Material and methodsSearch strategy and inclusion criteria

The PRISMA guidelines for performing the current meta-analysis was followed. A comprehensive literature search of PubMed, Scopus, Science direct and Ovid databases was carried out to find the relevant peer-reviewed publications investigated the effects of cyclopentolate and tropicamide cycloplegic agents with regard to the changes in the mean spherical equivalent for each drop. To find the relevant studies, a search algorithm based on the combination of the terms: “tropicamide”, “cyclopentolate”, “cycloplegia” and “cycloplegic” was used. The search was performed from inception to September 2016. In addition, references list of relevant studies were reviewed for possible missing citations. The search was performed by two authors independently (NY & AE).

Inclusion criteria

Participants of the included studies had no history of cardiovascular or neurological diseases, no history of ocular pathology, no history of allergy to drops, taking no ocular or systemic medicines, and no history of amblyopia or strabismus.

Quality assessment

Quality scoring of included studies were carried out using the Newcastle – Ottawa quality assessment scale for case control studies (Table 1) and Oxford Center for Evidence-Based Medicine (Table 2) for randomized controlled trials studies.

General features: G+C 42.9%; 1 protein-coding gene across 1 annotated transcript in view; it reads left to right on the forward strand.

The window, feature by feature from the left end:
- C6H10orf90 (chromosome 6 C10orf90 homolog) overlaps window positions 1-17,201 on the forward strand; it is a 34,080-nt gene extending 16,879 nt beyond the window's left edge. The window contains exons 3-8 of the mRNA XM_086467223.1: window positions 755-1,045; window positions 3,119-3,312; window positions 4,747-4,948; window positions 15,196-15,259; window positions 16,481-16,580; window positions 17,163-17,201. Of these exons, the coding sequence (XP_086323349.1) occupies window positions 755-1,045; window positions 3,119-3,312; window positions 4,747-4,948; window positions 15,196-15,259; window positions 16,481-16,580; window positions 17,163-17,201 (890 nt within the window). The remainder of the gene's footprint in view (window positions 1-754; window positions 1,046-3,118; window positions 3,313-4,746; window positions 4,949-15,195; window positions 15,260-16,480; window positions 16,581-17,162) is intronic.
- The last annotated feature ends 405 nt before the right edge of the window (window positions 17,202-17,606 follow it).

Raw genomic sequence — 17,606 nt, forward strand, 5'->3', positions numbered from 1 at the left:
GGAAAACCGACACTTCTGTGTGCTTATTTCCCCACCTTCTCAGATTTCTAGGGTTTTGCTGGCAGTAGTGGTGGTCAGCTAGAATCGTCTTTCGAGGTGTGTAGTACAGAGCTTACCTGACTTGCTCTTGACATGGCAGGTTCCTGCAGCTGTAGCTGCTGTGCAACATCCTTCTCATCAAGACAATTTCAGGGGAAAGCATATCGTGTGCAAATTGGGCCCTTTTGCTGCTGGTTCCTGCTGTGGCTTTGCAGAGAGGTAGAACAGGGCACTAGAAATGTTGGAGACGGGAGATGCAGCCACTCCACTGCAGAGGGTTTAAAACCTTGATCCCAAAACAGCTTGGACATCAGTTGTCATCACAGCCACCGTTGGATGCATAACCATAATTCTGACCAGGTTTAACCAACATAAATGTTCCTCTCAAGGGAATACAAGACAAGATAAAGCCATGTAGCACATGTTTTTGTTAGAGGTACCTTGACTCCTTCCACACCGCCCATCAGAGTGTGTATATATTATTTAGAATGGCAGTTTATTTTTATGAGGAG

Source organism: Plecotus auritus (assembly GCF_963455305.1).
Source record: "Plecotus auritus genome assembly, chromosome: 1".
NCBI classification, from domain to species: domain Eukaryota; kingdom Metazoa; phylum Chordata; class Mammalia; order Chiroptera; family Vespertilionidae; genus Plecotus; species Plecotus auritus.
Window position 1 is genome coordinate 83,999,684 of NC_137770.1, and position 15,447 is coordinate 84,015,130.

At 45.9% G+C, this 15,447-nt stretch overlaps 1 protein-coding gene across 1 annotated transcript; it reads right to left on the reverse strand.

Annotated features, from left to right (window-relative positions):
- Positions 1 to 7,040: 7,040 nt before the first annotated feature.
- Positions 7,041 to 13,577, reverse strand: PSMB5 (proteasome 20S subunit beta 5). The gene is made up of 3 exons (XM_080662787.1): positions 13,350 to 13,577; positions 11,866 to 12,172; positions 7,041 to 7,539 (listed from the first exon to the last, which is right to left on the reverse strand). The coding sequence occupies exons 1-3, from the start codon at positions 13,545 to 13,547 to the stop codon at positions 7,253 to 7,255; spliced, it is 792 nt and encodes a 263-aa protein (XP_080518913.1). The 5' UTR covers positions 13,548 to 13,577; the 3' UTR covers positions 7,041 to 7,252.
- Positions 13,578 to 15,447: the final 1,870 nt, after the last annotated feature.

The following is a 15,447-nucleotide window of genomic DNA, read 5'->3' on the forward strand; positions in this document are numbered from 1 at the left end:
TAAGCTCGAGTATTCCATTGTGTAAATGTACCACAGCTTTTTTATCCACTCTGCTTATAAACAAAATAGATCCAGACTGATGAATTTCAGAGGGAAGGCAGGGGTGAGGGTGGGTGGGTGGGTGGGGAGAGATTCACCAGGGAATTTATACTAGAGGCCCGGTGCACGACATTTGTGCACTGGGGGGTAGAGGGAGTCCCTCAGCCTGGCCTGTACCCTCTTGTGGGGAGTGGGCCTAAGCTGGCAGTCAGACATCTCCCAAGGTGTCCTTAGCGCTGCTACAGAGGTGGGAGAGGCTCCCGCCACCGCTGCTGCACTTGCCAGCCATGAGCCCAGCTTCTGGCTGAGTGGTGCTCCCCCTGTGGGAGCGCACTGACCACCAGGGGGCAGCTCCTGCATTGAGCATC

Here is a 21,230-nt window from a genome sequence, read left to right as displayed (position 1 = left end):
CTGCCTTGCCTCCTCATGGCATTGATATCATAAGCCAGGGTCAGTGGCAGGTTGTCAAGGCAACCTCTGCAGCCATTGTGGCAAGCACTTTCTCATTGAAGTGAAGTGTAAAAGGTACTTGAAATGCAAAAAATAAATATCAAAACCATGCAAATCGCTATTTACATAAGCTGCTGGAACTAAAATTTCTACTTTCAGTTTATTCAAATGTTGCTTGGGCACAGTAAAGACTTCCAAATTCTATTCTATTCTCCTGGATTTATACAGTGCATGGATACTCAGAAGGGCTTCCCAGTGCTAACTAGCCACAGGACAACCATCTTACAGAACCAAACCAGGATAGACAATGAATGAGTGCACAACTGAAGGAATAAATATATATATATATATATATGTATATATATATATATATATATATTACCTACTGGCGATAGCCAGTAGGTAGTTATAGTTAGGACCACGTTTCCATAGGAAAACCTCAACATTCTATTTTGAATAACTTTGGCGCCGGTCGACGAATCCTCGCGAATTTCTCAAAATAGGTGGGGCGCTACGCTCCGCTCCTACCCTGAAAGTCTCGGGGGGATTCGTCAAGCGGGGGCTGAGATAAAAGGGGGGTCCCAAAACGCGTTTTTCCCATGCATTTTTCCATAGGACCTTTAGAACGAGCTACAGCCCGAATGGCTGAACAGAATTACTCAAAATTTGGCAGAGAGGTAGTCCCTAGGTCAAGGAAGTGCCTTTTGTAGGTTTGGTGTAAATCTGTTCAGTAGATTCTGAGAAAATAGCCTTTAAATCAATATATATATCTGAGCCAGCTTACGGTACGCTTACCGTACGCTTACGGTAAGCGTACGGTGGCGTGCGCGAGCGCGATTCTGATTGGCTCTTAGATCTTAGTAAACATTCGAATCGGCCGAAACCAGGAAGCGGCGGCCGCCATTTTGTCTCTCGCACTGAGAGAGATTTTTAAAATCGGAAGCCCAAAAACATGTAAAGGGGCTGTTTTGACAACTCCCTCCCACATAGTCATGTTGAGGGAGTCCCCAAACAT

Table 1.

Quality assessment for case–control studies.

Study  Case selection  Assessment of the outcome 
Pi12  1. The actual age when examining was between 6 and 15 years.
2. Children were not diagnosed with systemic cardiovascular disease or neurological diseases. 
Retinoscope 
Lin11  1. Either gender
2. Age 7–13 years
3. Refractive errors between −1.5D to −6.0D
4. Astigmatism less than −1.5D
5. Free of ocular and systemic disease
6. No contraindication for pupillary dilation
7. Taking no ocular or systemic medications 
Auto refractometer and retinoscope 
Egashira9  1. Non-strabismic children
2. Non-amblyopic children
3. Hyperopic children with a mean refractive error of +1.48±1.10D
4. 6–12 years old children 
Retinoscope and auto refractometer 
Table 2.